Power and beauty: Foreigners snap up Istanbul’s iconic waterfront mansions
ISTANBUL: They are among Istanbul’s most iconic sights — magnificent waterside mansions strung out along the Bosphorus as the waters of the strait dividing Europe and Asia lap almost at their front doors.
Once the preserve of the Ottoman elite and affluent foreigners working in what was Constantinople, the mansions, known as yalis, were made famous in novels and more recently through modern Turkey’s hugely successful TV soap operas.
But dozens are now up for sale as Turkey enters a more troubled economic period and owners seek to cash in their luxury assets.
Prospective new owners can expect to pay up to $100 million for one of the premium properties — but have the chance of obtaining a Turkish passport thrown in.
With such a hefty asking price — as well as the opportunity of becoming a Turkish national — buyers are likely to be foreigners, heralding a drastic shake-up in the mansions’ ownership.
Real-estate brokers in Istanbul said that out of around 600 waterside yalis along the Bosphorus, 60 were currently up for sale.
The Turkish lira this summer plunged in value as markets reacted to a bitter spat with the United States and many buyers think now is the perfect time to snap up property assets while the currency is cheap.
Sales have to be in Turkish lira — President Recep Tayyip Erdogan’s government has banned the sale, rent or leasing of property being conducted in, or indexed to foreign currencies.
Brokers say that in a major turnaround, prospective buyers are almost never Turkish and are likely to be from the Middle East, especially Ankara’s closest Gulf ally, Qatar.
“With the lira losing value, Istanbul has become a paradise for people from the Gulf with higher purchasing power in their hands,” Hamed Elhamian, sales director at ANKA Invest, said.
“Investors from the Gulf believe that the lira will rise in value in the near future and their investments will appreciate in a very short time,” he said.
Ugur Ayhan, a luxury real-estate consultant, also said foreign buyers had been showing greater interest in Turkey over recent months.
“Our potential clients are largely from Middle Eastern countries. We see people from Azerbaijan and Iran but we have a customer portfolio dominated by Qatar,” he said.
Along with the financial incentives, another attraction of buying a property is the possibility of gaining a Turkish passport, which offers eased or visa-free travel to key destinations.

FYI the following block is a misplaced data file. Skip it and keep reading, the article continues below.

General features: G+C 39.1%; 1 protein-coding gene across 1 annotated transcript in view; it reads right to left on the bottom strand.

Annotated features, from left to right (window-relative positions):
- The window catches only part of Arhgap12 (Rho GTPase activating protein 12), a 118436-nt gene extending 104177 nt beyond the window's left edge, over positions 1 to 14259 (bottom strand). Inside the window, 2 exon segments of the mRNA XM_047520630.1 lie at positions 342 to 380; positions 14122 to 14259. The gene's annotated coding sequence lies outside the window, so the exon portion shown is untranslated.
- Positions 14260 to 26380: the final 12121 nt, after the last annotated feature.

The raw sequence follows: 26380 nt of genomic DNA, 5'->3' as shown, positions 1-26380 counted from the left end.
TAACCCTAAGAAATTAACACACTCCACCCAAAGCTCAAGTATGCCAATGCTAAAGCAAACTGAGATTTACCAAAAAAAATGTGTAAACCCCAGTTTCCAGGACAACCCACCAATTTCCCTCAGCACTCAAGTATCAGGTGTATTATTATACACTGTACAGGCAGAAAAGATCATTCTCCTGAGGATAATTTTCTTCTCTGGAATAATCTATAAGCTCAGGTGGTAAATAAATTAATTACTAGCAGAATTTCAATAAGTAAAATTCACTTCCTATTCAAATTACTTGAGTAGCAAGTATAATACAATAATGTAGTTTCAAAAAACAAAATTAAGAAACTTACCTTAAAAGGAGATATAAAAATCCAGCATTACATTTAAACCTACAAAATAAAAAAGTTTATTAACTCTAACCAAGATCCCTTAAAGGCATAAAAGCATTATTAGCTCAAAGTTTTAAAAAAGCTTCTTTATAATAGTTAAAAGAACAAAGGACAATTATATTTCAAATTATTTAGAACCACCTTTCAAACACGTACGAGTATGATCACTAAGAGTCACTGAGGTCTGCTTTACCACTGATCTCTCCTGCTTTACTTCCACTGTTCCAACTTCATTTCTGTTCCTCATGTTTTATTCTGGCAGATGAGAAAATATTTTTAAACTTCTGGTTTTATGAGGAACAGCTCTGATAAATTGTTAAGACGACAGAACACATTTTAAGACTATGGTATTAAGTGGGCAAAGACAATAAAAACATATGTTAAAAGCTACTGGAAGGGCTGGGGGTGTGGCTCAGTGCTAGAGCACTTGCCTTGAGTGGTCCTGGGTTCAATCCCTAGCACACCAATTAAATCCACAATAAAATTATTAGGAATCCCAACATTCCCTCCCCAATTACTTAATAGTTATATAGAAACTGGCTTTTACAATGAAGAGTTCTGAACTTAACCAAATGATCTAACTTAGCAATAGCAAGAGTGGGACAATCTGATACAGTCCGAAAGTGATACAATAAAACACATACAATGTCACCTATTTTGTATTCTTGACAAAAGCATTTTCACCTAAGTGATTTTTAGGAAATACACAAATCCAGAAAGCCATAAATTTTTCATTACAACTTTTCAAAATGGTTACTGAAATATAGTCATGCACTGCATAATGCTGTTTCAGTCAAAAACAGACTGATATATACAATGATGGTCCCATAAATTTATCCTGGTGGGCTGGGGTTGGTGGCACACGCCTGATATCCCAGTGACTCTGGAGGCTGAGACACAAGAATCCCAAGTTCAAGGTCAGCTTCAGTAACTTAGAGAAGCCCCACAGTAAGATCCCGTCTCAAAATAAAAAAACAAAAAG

Under a decree issued last month, Turkey made it easier for foreigners to become Turkish citizens by reducing the financial and investment criteria for citizenship.
Foreigners now need to have $500,000 deposited in Turkish banks — down from the previously required $3 million — while fixed capital investment was cut from $2 million to $500,000.
And crucially, individuals owning property worth $250,000 or more are now also entitled to become Turkish citizens, compared with the previous value necessary of $1 million.
Yet Ayhan said that, while the latest measures would ramp up demand for newly-built apartments in Istanbul, a yali was an ultra-luxury asset beyond the range of most buyers.
“It is not possible to buy a luxury apartment, let alone a yali with $250,000,” he said.
Among the hundreds of mansions along the two sides of the Bosphorus, 360 of them are of historic value, according to real-estate broker Pinar Ayikcan Tuna.
For the historic mansions, potential buyers need to receive permission from both the development directorate of the Bosphorus and the council of monuments for any renovations or to fortify a building’s exterior facade.
“Turkish laws require that historic buildings are renovated or restored according to the original,” Ayhan said.
Some of the mansions are still owned by members of the Turkish elite, including the two largest family conglomerates: Koc and Sabanci.
However, said Elhamian: “The domestic interest in the real estate is very low.”
“Many local Turkish citizens and developers are looking to sell their real estate to foreigners who are looking to buy luxury properties worth more than the $250,000 needed for citizenship.”
Turkish soap operas, often with dozens of episodes lasting two hours each, hold the Arab world in thrall and have also tempted potential buyers from the Middle East.
Many of the soaps, which range from modern romances to historic dramas, have evocative settings in waterside mansions on the Bosphorus. Tour companies in Istanbul even offer Arab tourists bus trips to the locations.
Interest surged in particular following the hit 2008-2010 series “Ask-i Memnu” (“Forbidden Love”), which ran to almost 80 episodes and was wildly popular in the Arab world.
Its dramatic scenes of love and betrayal within a rich Istanbul family — based on an over 100-year-old novel but updated to the present day — were filmed in a historic yali in the city’s Sariyer district.
“Those soap operas are actually our big advertisement overseas,” Tuna said.
“People from Middle Eastern countries come and buy these kinds of properties here because having a Bosphorus mansion in Istanbul is like a signature of power and it is a very unique beauty.”
Reha Grandjean, French-Turkish and family owner of a mansion on the Bosphorus, said to own such a place was special.
“It is a particular property because as soon as one of them is put on sale, everyone wants their ‘yali’, everyone wants their little paradise.”